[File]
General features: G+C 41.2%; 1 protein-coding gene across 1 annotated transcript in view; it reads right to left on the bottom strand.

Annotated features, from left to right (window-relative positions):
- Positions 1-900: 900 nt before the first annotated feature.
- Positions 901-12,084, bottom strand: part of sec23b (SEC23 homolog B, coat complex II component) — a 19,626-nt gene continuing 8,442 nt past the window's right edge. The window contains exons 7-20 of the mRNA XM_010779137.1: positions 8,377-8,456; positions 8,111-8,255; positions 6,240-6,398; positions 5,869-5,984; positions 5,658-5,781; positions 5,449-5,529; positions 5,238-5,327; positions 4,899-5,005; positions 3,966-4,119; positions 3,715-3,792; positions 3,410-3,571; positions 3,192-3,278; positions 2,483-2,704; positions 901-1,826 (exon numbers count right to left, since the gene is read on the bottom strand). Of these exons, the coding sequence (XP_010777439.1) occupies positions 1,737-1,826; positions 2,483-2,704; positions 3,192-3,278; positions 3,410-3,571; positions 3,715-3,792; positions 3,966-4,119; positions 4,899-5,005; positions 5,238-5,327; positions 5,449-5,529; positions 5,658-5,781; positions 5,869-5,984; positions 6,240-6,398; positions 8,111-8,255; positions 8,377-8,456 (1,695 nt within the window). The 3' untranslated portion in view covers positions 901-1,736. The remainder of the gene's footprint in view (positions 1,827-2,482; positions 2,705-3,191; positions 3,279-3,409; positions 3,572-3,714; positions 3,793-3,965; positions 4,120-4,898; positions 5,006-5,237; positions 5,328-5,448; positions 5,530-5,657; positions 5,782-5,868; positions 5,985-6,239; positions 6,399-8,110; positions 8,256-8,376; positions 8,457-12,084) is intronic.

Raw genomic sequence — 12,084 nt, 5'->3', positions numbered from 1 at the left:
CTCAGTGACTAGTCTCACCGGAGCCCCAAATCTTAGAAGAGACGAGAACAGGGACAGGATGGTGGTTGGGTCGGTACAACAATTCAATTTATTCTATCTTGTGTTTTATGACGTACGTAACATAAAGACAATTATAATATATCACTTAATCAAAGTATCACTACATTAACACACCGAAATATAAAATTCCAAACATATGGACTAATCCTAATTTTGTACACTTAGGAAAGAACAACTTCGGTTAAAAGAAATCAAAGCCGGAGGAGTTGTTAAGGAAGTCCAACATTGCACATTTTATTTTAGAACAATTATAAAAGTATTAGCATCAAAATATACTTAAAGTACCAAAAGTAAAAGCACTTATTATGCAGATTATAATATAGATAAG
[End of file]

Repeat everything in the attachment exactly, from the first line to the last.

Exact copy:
General features: G+C 41.2%; 1 protein-coding gene across 1 annotated transcript in view; it reads right to left on the bottom strand.

Annotated features, from left to right (window-relative positions):
- Positions 1-900: 900 nt before the first annotated feature.
- Positions 901-12,084, bottom strand: part of sec23b (SEC23 homolog B, coat complex II component) — a 19,626-nt gene continuing 8,442 nt past the window's right edge. The window contains exons 7-20 of the mRNA XM_010779137.1: positions 8,377-8,456; positions 8,111-8,255; positions 6,240-6,398; positions 5,869-5,984; positions 5,658-5,781; positions 5,449-5,529; positions 5,238-5,327; positions 4,899-5,005; positions 3,966-4,119; positions 3,715-3,792; positions 3,410-3,571; positions 3,192-3,278; positions 2,483-2,704; positions 901-1,826 (exon numbers count right to left, since the gene is read on the bottom strand). Of these exons, the coding sequence (XP_010777439.1) occupies positions 1,737-1,826; positions 2,483-2,704; positions 3,192-3,278; positions 3,410-3,571; positions 3,715-3,792; positions 3,966-4,119; positions 4,899-5,005; positions 5,238-5,327; positions 5,449-5,529; positions 5,658-5,781; positions 5,869-5,984; positions 6,240-6,398; positions 8,111-8,255; positions 8,377-8,456 (1,695 nt within the window). The 3' untranslated portion in view covers positions 901-1,736. The remainder of the gene's footprint in view (positions 1,827-2,482; positions 2,705-3,191; positions 3,279-3,409; positions 3,572-3,714; positions 3,793-3,965; positions 4,120-4,898; positions 5,006-5,237; positions 5,328-5,448; positions 5,530-5,657; positions 5,782-5,868; positions 5,985-6,239; positions 6,399-8,110; positions 8,256-8,376; positions 8,457-12,084) is intronic.

Raw genomic sequence — 12,084 nt, 5'->3', positions numbered from 1 at the left:
CTCAGTGACTAGTCTCACCGGAGCCCCAAATCTTAGAAGAGACGAGAACAGGGACAGGATGGTGGTTGGGTCGGTACAACAATTCAATTTATTCTATCTTGTGTTTTATGACGTACGTAACATAAAGACAATTATAATATATCACTTAATCAAAGTATCACTACATTAACACACCGAAATATAAAATTCCAAACATATGGACTAATCCTAATTTTGTACACTTAGGAAAGAACAACTTCGGTTAAAAGAAATCAAAGCCGGAGGAGTTGTTAAGGAAGTCCAACATTGCACATTTTATTTTAGAACAATTATAAAAGTATTAGCATCAAAATATACTTAAAGTACCAAAAGTAAAAGCACTTATTATGCAGATTATAATATAGATAAG